Tiger Woods is lucky to be alive after his 2021 Genesis SUV rolled down an embankment in California on Feb. 23. The 45-year old golf legend is currently in a hospital in Los Angeles recovering from surgery to his leg, which was badly injured in the car crash. We spoke to a world-renowned sports medicine specialist, who is not treating Tiger, to find out what this may mean for the future of his golf career.
Orthopedic surgeon Bert Mandelbaum, who is not part of Tiger’s medical team, told HollywoodLife EXCLUSIVELY that high level athletes are able to overcome complex injuries more easily than the average person. “The beauty of these athletes, what happens is through the adversity of it all, it turns on a reaction within them,” he explained.“They keep focused, and they fight on, and they’re able to overcome,” the co-chair of medical affairs at Cedars-Sinai Kerman-Jobe Institute in Los Angeles shared. “And their spirit, their psychology, their emotion, drives them to be successful. And in this, Tiger Woods is in a class by himself. He’s better than anyone I’ve ever seen at coming back from adversity.”
Dr. Mandelbaum, who currently serves as the Associate Chief Medical Officer for Major League Soccer, emphasized that the road to recovery won’t be easy for Tiger, but he insisted that there is hope. “We always say, potentially, because there are so many variables and hurdles that we’re going to get beyond. The fight is just starting, so to speak.”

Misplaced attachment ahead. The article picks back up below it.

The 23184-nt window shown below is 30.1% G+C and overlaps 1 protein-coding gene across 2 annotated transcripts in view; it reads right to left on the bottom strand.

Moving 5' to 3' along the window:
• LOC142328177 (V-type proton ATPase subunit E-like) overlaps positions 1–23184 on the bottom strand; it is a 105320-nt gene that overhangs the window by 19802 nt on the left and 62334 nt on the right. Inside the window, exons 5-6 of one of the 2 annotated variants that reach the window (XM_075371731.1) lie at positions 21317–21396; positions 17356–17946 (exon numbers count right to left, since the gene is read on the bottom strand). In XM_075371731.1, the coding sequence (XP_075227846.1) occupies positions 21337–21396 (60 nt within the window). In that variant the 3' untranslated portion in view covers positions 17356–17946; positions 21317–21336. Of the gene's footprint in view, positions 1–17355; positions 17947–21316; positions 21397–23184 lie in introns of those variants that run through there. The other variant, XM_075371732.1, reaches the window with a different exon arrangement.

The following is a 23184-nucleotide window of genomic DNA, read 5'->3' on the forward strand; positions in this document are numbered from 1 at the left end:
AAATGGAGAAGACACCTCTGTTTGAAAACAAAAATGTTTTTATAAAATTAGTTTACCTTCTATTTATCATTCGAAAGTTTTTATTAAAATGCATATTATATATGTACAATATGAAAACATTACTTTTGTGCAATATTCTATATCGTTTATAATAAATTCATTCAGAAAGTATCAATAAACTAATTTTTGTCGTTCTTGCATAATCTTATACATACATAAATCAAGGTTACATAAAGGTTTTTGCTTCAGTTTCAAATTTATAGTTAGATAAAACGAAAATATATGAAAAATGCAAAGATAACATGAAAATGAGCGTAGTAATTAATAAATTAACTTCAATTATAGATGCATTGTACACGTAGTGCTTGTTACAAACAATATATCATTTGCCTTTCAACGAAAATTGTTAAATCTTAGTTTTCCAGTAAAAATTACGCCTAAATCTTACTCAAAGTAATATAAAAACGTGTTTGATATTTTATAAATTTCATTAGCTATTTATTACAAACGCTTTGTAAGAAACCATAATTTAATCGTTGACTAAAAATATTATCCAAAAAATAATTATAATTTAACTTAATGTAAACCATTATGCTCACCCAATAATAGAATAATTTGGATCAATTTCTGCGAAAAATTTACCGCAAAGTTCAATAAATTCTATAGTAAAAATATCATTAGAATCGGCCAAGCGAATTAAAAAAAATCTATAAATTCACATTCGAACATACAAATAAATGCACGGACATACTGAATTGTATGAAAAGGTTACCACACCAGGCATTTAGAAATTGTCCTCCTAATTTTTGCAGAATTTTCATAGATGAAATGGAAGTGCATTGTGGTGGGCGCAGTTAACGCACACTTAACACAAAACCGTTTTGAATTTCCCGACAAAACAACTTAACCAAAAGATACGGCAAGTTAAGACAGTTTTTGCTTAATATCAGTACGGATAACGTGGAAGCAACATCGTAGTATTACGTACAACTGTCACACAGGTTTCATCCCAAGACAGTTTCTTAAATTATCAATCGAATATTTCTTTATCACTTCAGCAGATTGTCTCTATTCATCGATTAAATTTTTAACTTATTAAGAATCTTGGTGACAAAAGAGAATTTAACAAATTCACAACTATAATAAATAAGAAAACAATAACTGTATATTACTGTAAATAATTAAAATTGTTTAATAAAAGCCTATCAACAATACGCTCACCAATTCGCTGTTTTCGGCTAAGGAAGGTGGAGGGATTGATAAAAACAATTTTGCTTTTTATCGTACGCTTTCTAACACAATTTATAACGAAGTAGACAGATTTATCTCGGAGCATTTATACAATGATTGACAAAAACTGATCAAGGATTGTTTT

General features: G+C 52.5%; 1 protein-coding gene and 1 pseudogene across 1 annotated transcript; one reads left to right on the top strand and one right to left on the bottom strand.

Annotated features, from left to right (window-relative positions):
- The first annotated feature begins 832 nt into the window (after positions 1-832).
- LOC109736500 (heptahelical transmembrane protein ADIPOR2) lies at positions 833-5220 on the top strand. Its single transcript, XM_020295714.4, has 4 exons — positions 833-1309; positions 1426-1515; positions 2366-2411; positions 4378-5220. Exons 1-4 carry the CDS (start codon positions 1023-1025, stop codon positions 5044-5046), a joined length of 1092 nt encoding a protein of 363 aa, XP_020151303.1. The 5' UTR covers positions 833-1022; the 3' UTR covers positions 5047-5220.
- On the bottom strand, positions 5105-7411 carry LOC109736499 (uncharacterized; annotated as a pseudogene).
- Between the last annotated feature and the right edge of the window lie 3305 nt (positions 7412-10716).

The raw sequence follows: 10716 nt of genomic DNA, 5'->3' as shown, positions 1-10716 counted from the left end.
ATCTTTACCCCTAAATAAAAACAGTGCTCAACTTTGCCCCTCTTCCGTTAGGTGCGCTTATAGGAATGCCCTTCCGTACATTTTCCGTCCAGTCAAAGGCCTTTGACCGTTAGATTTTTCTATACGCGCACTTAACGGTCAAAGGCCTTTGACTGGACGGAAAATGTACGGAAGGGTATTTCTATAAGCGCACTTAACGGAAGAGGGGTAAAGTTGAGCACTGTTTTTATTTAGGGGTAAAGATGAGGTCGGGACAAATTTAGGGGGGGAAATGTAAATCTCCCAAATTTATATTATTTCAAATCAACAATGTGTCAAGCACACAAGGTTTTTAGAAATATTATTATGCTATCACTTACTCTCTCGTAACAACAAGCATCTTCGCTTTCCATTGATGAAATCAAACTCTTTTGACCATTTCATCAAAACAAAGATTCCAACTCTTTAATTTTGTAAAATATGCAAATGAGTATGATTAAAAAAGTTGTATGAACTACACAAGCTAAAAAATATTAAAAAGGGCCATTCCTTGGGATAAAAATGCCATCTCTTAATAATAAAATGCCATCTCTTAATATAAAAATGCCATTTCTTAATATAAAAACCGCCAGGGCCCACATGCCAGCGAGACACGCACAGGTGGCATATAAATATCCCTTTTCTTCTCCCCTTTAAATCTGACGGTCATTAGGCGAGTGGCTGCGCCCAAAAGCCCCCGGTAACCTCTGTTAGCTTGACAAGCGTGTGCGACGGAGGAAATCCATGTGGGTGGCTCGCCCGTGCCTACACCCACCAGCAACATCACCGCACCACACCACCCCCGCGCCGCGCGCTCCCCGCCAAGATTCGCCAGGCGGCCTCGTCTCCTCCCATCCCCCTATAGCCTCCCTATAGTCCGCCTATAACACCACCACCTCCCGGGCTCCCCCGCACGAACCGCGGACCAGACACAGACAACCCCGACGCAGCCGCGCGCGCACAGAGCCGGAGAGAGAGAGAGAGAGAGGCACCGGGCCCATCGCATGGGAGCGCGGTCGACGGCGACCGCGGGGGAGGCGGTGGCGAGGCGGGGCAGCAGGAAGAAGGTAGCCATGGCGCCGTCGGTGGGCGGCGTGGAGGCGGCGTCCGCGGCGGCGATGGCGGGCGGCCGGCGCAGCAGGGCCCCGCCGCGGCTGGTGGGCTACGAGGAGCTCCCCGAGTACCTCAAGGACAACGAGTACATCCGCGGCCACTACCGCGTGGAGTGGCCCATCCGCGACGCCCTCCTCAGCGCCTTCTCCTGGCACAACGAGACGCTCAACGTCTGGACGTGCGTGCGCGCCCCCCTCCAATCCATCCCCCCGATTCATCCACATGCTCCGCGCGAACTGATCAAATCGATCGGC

“But if I were to bet on someone with all those hurdles, with all those challenges, I would bet on that guy,” he added. “What I’m saying is, there’s no one that is a better soldier, and a better wizard, at all of it than Tiger.”
In a statement released by Tiger’s medical team on Feb. 23, it was revealed that he suffered “comminuted open fractures to the upper and lower sections of his right leg, as well as significant trauma to his right ankle.”
Dr. Anish Mahajan, chief medical officer at Harbor-UCLA Medical Center, also said in the statement that Tiger underwent surgery to insert a rod, screws and pins to stabilize his leg and that trauma to the “muscle and soft-tissue of the leg required surgical release of the covering of the muscle to relieve pressure due to swelling.”
According to our expert, another surgery may be required over the next few days. “A lot of it depends on exactly what was done in surgery and the amount of swelling and damage to the soft tissues that exists,” said Dr. Mandelbaum. “They’ll be caring for the wounds. They’ll be giving him appropriate antibiotics. And then they will be making decisions regarding how to manage the wounds.”“Sometimes it could be going back to wash the wounds,” he continued. “Sometimes, it means they go back to surgery, and they close the wounds. It all depends on what they’re given at that time. And sometimes, we actually have to leave the wounds open and put grafts over the top. So it depends on the situation that they’re given.”
As for how long Tiger’s road to recovery will take, it’s still far too soon to say, according to Dr. Mandelbaum. “It’s going to be commensurate with the amount of damage, and the complexities of injury to the skin and soft tissues,” he explained. “And that’s where the decisions will be made. We don’t know that part of it. And I think that part of it will become more clear over the coming days, and decisions will be made accordingly.”